According to Ayurveda, perfect digestion is the basis of all health, if your digestive system function properly than it helps the other parts of the body to perform well, including skin health. So traditional Ayurvedic tonic for proper digestion also acts as the best herbal food for the skin because its cleansing action is replenishing instead of draining, and because of its nutrition content, Triphala, the well-known traditional Ayurvedic formulation, makes an excellent skin tonic. Triphala is one of the most famous Ayurvedic medicinal herbs. Triphala literally means “three fruits.” The three fruits contained in Triphala are Haritaki, Amalaki and Bibhitaki. And because Triphala is tridoshic--equally balancing for Vata, Pitta and Kapha--it is useful for all skin types. It can be mixed with other herbs in compound formulations. Triphala has the quality to nourish the skin both directly and indirectly. Amla, one of the three ingredients in Triphala, is the richest known natural source of vitamin C. which helps in the production of collagen, which is necessary to keep skin supple and thick. Triphala also contains calcium. Calcium helps enhance skin clarity and brings dull, tired skin to life. Besides nourishing the mind and body and promoting longevity, Triphala has many specific effects. It is particularly rejuvenating for the digestive tract, and is a rasayana for the eyes and the skin. It removes ama from the fat tissue, and balances cholesterol. Triphala also purifies the urine and prevents urinary tract disease. It enhances all thirteen agnis (digestive fires), especially the main digestive fire in the stomach. It pacifies Kapha and Pitta, and if taken regularly, is a powerful anti-aging rasayana.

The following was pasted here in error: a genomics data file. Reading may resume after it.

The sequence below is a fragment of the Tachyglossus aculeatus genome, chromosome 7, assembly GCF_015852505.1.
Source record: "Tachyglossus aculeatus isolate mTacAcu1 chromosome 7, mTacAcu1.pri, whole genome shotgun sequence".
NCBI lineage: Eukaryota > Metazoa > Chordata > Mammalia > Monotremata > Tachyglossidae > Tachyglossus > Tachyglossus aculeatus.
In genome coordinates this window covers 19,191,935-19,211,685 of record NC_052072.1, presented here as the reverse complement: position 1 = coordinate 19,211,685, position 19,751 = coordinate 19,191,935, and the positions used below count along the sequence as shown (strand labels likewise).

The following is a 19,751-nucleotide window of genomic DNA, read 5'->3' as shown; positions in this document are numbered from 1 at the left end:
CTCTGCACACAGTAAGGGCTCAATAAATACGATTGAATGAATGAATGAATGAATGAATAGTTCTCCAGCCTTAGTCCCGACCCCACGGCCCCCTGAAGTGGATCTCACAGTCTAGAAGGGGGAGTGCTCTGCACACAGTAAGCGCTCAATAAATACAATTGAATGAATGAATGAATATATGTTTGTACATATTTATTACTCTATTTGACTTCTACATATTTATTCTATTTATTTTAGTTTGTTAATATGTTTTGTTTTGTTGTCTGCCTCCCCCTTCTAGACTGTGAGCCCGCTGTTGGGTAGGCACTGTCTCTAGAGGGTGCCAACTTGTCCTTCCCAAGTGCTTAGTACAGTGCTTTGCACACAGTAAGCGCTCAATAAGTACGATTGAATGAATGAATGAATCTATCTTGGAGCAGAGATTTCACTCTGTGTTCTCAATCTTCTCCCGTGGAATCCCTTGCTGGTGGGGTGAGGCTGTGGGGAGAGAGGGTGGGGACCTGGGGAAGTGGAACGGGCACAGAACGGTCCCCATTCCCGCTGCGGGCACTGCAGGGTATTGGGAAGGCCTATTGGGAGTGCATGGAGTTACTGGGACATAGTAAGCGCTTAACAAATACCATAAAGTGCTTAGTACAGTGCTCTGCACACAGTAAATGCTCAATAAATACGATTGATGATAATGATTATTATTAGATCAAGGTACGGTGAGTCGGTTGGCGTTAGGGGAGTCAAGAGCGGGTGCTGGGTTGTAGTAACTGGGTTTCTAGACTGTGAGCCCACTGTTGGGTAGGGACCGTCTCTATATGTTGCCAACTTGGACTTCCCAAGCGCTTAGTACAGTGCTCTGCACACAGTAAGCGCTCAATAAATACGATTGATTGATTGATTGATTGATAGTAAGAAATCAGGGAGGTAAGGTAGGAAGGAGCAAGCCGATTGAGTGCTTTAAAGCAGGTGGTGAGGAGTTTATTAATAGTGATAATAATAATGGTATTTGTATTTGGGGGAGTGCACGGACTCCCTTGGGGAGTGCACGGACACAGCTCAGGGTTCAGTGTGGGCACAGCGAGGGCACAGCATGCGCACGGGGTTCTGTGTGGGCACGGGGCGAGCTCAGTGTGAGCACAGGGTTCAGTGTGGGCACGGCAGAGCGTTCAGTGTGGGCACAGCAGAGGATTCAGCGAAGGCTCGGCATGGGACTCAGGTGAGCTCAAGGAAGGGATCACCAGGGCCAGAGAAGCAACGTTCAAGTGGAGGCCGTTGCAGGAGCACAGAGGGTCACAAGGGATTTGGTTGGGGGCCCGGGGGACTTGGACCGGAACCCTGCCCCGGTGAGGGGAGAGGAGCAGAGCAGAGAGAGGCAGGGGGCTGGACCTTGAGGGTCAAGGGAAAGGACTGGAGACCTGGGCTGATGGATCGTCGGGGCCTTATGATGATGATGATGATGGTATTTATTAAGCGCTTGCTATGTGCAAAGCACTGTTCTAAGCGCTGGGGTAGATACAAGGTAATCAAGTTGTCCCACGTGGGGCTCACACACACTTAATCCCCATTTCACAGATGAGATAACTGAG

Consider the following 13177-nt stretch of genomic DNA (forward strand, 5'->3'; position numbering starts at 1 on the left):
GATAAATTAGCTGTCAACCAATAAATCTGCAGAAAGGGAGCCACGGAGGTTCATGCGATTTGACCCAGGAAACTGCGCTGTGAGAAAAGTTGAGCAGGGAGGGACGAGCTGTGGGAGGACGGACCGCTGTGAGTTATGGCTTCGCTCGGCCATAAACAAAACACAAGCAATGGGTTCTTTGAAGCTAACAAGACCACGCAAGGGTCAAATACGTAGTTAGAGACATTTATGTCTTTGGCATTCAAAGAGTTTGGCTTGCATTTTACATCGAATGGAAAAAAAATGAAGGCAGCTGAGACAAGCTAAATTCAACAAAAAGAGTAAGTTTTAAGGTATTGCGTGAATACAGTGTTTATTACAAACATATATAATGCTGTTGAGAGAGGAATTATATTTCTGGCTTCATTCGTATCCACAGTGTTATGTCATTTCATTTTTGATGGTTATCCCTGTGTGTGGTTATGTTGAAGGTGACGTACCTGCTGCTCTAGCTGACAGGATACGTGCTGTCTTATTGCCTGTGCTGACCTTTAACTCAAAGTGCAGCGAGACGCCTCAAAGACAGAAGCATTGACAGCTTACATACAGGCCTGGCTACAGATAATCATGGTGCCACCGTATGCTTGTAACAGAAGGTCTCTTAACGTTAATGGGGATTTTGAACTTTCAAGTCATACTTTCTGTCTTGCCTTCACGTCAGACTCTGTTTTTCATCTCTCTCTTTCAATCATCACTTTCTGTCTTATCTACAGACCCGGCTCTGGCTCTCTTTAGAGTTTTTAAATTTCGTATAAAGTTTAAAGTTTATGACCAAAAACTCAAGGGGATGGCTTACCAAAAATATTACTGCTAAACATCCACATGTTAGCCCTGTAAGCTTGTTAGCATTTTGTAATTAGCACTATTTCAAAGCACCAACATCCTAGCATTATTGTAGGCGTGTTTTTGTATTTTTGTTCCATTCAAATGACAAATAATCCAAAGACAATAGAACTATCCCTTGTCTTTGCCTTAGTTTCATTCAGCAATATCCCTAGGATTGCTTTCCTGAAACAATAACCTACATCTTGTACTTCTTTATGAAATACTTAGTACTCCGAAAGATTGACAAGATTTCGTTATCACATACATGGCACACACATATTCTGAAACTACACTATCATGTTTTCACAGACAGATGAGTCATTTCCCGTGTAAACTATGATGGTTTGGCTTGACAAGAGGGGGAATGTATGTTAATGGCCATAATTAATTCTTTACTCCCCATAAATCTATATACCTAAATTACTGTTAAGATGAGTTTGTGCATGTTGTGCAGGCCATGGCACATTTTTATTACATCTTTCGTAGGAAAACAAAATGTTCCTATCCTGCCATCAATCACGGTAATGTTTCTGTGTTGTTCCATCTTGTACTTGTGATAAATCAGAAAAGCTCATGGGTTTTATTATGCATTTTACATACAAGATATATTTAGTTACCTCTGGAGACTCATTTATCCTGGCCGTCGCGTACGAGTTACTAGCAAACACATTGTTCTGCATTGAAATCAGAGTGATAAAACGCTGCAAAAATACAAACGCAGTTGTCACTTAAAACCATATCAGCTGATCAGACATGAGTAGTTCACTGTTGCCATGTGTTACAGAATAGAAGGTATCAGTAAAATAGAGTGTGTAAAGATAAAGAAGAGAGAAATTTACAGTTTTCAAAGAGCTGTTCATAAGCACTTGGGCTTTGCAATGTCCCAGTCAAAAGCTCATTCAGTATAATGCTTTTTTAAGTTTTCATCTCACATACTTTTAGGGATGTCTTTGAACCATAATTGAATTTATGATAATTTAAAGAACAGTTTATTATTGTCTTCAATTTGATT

3.3 Pippali Rasayana